The digital divide is a ‘big challenge’ amid coronavirus: Michael Dell

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When the novel coronavirus forced the vast majority of Americans into their homes, it shifted work, schooling, and social gatherings online. But many people lacked the resources to make the transition online with them. In a newly released interview, taped on Tuesday, Dell Technologies CEO Michael Dell said the divide […]

When the novel coronavirus forced the vast majority of Americans into their homes, it shifted work, schooling, and social gatherings online. But many people lacked the resources to make the transition online with them.

In a newly released interview, taped on Tuesday, Dell Technologies CEO Michael Dell said the divide in access to digital tools poses a “big challenge” as the pandemic has made online activity a central part of everyday life.

“There is a kind of digital inequality that we have to all think about in the sense that, there are populations that don’t have access to the digital opportunities and the tools and the capabilities,” says Dell, whose philanthropic endeavors focus on children and education.

“It’s going be a lot harder,” he adds. “It’s a big challenge.”

The average student could start next school year having lost about a third of the advancement she would have made in reading and half of what she would have achieved in math, according to a working paper published last month by the Annenberg Institute for School Reform at Brown University.

The lost progress is most pronounced for students in low-income zip codes, researchers at Brown University and Harvard University found in a different study.

About 42 million Americans lack broadband internet access, according to a February report from BroadbandNow, an organization that analyzes internet activity. That figure is more than double the 18 million estimated to lack broadband access by the Federal Communications Commission in an April report. In either case, tens of millions of Americans remain without internet connection.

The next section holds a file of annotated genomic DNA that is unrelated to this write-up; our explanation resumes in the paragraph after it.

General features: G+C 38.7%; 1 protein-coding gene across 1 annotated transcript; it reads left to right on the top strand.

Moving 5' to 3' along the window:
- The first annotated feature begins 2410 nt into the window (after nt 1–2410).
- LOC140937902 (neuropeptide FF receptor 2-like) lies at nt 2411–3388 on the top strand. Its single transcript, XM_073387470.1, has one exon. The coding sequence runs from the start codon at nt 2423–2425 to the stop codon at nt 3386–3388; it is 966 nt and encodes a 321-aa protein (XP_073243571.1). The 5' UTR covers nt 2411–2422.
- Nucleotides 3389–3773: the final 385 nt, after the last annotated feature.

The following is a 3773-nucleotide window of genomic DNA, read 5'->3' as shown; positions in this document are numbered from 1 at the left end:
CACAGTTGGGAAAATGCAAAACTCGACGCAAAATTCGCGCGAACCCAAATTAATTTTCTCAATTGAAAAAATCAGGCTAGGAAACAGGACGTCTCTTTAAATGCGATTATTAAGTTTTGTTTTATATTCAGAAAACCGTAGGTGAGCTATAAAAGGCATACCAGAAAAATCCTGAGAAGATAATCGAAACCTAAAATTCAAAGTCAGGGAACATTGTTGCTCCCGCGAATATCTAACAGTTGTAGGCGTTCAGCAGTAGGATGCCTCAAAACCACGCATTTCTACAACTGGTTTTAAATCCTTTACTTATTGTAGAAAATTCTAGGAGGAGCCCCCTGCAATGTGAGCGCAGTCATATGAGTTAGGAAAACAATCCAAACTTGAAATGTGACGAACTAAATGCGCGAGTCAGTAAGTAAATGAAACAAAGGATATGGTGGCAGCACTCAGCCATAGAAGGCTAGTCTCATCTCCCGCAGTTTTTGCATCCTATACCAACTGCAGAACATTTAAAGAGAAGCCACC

Globally, the digital divide poses an even larger problem. In 71 countries, less than half the population has access to the internet, according to a UNICEF report last week.

“It’s not just here in the United States, but obviously around the world,” Dell says.

Michael Dell, chairman and CEO of Dell Technologies, appears on “Influencers with Andy Serwer.”

Dell made the remarks in an episode of Yahoo Finance’s “Influencers with Andy Serwer,” a weekly interview series with leaders in business, politics, and entertainment.

At age 19, Dell founded his first business called PC’s Limited. He renamed the company Dell Computer Corporation and took it public four years later. Today, the company has a market cap of over $36 billion.

In April, the Michael & Susan Dell Foundation announced a $100 million donation in response to the coronavirus outbreak, including $20 million for the development of a treatment for the virus. The remaining $80 million will support endeavors that aim to mitigate the pandemic’s effects on community development, health and education, including the shift online.

“We’re focused on the education system and helping schools adapt, as they deal with this and look forward to the new school year ahead, Dell says.

“Initiatives around stabilizing small businesses, micro entrepreneurs, and gig workers whose livelihoods are our, you know, important to our communities in the overall economy,” he adds.

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